At a time of increasing geopolitical rivalry and the steady erosion of the multilateral rules-based trading system, EU’s competitiveness has taken centre stage in the EU agenda.
Insularity is considered to be a permanent and unchangeable geographical feature which involves additional costs (transport, energy, waste management, public services, necessity goods and services) that hamper the development and competitiveness of the islands, while particularly exposing them to biodiversity loss and climate change. The organised civil society has an important role to play and tackle all these challenges and through this debate. The aim is to find the best practices and solutions so that EU islands can preform better and recover from the multiple crises.
Employer representatives from 27 countries are in Luleå to discuss the conditions for the green transition, sustainable growth and the EU's new competitiveness agenda on 19–20 June.
The European Economic and Social Committee (EESC) will be producing an own-initiative opinion on the main challenges faced by EU islands and mountainous and sparsely populated areas, which is scheduled for adoption at the EESC's September plenary session. In this context, the EESC, along with the Conference of Peripheral Maritime Regions (CPMR) and the North Sweden European Office (NSEO), will be holding a public hearing in Umeå (Sweden) on 4 May 2023 entitled "Challenges and opportunities that the digital and energy transitions present to the northern sparsely populated areas and islands. How can these regions become drivers for growth and development?". The hearing is an event under the Swedish Presidency of the Council of the EU.
With this debate, the ECO section is providing ex-ante input to the European Commission, in preparation for the upcoming 2023 strategic foresight cycle that wants to shed light on the strategic decisions needed to ensure a socially and economically sustainable Europe with a stronger role in the world in the coming decades.
Emmanuel Macron introduced the French presidency of the Council of the European Union (EU) by launching the idea of a new growth model. This new model should make it possible to create employment, reconcile economic development and climate ambition, respond to digital challenges and rely on a redesigned European financial framework.
GDP is the best-known measure of macro-economic activity. While it is used both by policy-makers around the world and in public debates, it was not designed to be a comprehensive measure of prosperity and well-being. Thus, other indicators are needed to assess and address the global challenges of the 21st century such as climate change, poverty, resource depletion and to promote health and a higher quality of life. Beyond GDP indicators should become instruments to not only monitor and measure, but also to inform policy development, improve communication and encourage target setting. Against this background, the Section for Economic and Monetary Union and Economic and Social Cohesion (ECO) of the European Economic and Social Committee (EESC) is currently working on an own-initiative opinion on 'Beyond GDP measures for a successful recovery and a sustainable and resilient EU economy'.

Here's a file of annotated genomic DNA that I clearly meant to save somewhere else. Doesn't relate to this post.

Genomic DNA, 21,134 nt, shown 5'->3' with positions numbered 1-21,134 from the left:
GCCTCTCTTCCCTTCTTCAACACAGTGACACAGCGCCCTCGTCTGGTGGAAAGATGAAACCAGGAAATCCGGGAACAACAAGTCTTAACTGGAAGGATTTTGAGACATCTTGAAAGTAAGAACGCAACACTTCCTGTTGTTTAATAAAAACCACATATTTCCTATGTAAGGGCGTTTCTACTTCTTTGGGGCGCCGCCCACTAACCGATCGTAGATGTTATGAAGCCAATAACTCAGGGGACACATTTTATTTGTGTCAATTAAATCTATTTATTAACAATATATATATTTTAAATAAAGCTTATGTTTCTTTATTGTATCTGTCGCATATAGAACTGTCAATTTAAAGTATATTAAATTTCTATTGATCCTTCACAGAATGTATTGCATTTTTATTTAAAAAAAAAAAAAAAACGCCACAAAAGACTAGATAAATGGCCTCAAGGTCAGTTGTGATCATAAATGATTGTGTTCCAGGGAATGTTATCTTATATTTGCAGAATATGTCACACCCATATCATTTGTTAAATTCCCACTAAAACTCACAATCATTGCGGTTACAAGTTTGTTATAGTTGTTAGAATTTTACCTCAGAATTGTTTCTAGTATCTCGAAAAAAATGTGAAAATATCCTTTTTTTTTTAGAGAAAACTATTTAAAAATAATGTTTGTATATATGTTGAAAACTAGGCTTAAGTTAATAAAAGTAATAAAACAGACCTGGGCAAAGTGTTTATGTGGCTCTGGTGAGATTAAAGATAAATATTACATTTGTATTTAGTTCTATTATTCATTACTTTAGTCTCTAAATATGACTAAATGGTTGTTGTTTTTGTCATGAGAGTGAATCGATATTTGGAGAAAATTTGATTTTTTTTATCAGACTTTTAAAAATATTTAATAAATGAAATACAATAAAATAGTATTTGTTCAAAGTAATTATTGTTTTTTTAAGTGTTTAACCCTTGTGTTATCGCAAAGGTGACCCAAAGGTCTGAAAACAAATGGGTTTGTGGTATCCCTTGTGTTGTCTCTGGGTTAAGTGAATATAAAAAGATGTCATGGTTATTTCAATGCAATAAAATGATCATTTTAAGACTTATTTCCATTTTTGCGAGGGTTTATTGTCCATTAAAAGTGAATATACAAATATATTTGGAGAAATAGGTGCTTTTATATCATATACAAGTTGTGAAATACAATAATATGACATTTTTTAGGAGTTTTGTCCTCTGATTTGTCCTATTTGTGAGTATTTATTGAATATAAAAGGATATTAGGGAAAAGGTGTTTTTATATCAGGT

Both a sustainable economic and social recovery from the COVID-19 crisis and the need to address effectively the climate change will require a massive expansion of investments. To achieve this, reshaping the EU fiscal rules is indispensable. Against this background, the Section for Economic and Monetary Union and Economic and Social Cohesion (ECO) of the European Economic and Social Committee (EESC) is currently working on an own-initiative opinion on Reshaping the EU Fiscal Framework for a Sustainable Recovery and a Just Transition.
The Recovery and Resilience Facility is moving into its next phase, and the European Semester Group of the EESC is following the process. In this high-level conference we will discuss whether the national recovery and resilience plans will deliver as regards the aim of achieving fair, inclusive, competitive and sustainable growth and cohesion through the new growth strategy – the European Green Deal. Focus will be on the implementation of the national recovery and resilience plans, with particular attention on the implementation of the European Pillar of Social Rights and the just transition towards a green, digital and sustainable European economy. The conclusions of this event will be forwarded to EU institutions and the "EU Recovery Summit" conference in Lisbon on 28 June 2021.
Following the outbreak of the COVID-19 pandemic, the European Economic and Social Committee (EESC) played a central role in bringing the consensual views of organised civil society in the EU to the attention of policy-makers and contributing to the rapidly evolving economic policy response at European level.
In this regard, we believe that now is the time for the EU institutions to make decisive steps in approving swiftly the new Facility and putting in place the necessary implementation mechanisms at European and national level, so that the hardest hit Member States, citizens and businesses can benefit from the relevant EU funding when they need it most.